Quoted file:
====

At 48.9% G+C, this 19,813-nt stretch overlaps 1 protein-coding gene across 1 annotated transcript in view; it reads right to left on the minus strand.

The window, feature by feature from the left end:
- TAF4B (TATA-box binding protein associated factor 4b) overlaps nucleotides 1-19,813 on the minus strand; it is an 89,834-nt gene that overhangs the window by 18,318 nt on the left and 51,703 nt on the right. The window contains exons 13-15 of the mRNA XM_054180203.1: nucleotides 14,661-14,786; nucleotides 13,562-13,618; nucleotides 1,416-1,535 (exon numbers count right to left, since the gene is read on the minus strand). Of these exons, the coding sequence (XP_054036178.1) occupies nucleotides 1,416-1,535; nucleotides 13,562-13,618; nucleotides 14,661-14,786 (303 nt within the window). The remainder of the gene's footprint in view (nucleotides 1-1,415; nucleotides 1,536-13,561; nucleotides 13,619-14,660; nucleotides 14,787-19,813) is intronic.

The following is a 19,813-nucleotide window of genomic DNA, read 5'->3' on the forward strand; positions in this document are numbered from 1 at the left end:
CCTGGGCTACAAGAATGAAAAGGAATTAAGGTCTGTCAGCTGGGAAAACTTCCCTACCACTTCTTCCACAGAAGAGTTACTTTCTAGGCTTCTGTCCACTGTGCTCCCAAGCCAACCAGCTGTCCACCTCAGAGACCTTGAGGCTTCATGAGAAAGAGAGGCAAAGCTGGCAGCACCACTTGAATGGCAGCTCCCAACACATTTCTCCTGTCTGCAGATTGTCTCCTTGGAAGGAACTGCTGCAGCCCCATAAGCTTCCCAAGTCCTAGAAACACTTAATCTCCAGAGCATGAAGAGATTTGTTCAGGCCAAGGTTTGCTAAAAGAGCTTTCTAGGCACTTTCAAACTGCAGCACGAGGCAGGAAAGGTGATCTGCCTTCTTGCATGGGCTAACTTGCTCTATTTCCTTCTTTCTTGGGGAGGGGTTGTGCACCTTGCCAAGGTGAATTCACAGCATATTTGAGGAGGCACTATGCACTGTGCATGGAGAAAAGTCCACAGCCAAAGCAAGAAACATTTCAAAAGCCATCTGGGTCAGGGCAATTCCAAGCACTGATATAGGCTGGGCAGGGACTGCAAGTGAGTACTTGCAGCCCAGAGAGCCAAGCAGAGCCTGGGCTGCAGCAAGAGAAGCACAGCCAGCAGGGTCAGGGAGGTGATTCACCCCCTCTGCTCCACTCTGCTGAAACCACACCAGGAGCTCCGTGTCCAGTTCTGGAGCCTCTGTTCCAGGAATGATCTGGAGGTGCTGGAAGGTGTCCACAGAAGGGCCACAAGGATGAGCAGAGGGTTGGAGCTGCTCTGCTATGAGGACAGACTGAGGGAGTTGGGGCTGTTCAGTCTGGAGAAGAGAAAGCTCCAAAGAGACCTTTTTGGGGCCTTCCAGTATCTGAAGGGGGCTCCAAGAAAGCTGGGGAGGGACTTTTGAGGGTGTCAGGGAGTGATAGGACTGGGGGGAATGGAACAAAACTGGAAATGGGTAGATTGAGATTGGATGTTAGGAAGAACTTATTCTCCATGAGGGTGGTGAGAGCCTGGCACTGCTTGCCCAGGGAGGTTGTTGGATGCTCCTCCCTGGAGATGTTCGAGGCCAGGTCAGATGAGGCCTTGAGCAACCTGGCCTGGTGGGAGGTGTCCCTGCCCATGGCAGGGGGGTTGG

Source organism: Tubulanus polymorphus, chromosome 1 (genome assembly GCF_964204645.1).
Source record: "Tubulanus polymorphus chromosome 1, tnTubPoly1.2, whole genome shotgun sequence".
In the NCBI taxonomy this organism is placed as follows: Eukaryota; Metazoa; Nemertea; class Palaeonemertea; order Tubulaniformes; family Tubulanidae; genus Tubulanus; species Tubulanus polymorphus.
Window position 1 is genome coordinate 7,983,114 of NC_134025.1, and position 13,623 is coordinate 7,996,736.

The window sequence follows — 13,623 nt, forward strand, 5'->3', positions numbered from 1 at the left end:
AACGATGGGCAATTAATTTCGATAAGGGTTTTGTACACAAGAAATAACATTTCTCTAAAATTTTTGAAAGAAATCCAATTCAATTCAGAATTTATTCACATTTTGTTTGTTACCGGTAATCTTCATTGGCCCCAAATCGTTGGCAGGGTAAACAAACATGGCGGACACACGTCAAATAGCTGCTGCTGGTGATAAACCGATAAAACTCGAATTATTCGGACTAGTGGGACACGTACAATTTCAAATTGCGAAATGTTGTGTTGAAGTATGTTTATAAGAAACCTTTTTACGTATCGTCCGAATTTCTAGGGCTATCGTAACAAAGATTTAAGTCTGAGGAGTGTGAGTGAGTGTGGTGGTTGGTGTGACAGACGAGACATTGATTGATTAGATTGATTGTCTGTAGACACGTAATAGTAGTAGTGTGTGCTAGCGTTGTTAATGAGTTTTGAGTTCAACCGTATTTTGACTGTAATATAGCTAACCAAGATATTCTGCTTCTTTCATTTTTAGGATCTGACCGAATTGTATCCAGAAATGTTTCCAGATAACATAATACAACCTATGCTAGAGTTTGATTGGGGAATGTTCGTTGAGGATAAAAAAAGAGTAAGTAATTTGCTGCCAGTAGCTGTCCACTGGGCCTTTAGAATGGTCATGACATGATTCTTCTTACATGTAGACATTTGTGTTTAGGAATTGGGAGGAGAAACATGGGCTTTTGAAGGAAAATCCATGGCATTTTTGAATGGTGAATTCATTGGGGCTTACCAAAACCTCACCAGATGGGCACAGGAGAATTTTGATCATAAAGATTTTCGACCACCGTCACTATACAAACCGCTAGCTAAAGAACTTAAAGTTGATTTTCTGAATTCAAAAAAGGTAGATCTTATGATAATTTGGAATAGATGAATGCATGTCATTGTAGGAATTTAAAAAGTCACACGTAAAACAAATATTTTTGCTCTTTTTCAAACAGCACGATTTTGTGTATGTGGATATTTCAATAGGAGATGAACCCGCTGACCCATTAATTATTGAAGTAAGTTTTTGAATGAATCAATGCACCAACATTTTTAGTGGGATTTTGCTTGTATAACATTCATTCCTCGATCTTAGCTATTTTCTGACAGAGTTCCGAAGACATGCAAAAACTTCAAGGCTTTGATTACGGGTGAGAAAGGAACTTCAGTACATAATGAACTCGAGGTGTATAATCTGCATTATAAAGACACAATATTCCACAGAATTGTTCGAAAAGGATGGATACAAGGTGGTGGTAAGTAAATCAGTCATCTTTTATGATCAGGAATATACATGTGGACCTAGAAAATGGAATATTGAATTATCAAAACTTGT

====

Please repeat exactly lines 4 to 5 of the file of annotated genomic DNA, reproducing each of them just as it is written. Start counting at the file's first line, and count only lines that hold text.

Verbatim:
The following is a 19,813-nucleotide window of genomic DNA, read 5'->3' on the forward strand; positions in this document are numbered from 1 at the left end:
CCTGGGCTACAAGAATGAAAAGGAATTAAGGTCTGTCAGCTGGGAAAACTTCCCTACCACTTCTTCCACAGAAGAGTTACTTTCTAGGCTTCTGTCCACTGTGCTCCCAAGCCAACCAGCTGTCCACCTCAGAGACCTTGAGGCTTCATGAGAAAGAGAGGCAAAGCTGGCAGCACCACTTGAATGGCAGCTCCCAACACATTTCTCCTGTCTGCAGATTGTCTCCTTGGAAGGAACTGCTGCAGCCCCATAAGCTTCCCAAGTCCTAGAAACACTTAATCTCCAGAGCATGAAGAGATTTGTTCAGGCCAAGGTTTGCTAAAAGAGCTTTCTAGGCACTTTCAAACTGCAGCACGAGGCAGGAAAGGTGATCTGCCTTCTTGCATGGGCTAACTTGCTCTATTTCCTTCTTTCTTGGGGAGGGGTTGTGCACCTTGCCAAGGTGAATTCACAGCATATTTGAGGAGGCACTATGCACTGTGCATGGAGAAAAGTCCACAGCCAAAGCAAGAAACATTTCAAAAGCCATCTGGGTCAGGGCAATTCCAAGCACTGATATAGGCTGGGCAGGGACTGCAAGTGAGTACTTGCAGCCCAGAGAGCCAAGCAGAGCCTGGGCTGCAGCAAGAGAAGCACAGCCAGCAGGGTCAGGGAGGTGATTCACCCCCTCTGCTCCACTCTGCTGAAACCACACCAGGAGCTCCGTGTCCAGTTCTGGAGCCTCTGTTCCAGGAATGATCTGGAGGTGCTGGAAGGTGTCCACAGAAGGGCCACAAGGATGAGCAGAGGGTTGGAGCTGCTCTGCTATGAGGACAGACTGAGGGAGTTGGGGCTGTTCAGTCTGGAGAAGAGAAAGCTCCAAAGAGACCTTTTTGGGGCCTTCCAGTATCTGAAGGGGGCTCCAAGAAAGCTGGGGAGGGACTTTTGAGGGTGTCAGGGAGTGATAGGACTGGGGGGAATGGAACAAAACTGGAAATGGGTAGATTGAGATTGGATGTTAGGAAGAACTTATTCTCCATGAGGGTGGTGAGAGCCTGGCACTGCTTGCCCAGGGAGGTTGTTGGATGCTCCTCCCTGGAGATGTTCGAGGCCAGGTCAGATGAGGCCTTGAGCAACCTGGCCTGGTGGGAGGTGTCCCTGCCCATGGCAGGGGGGTTGG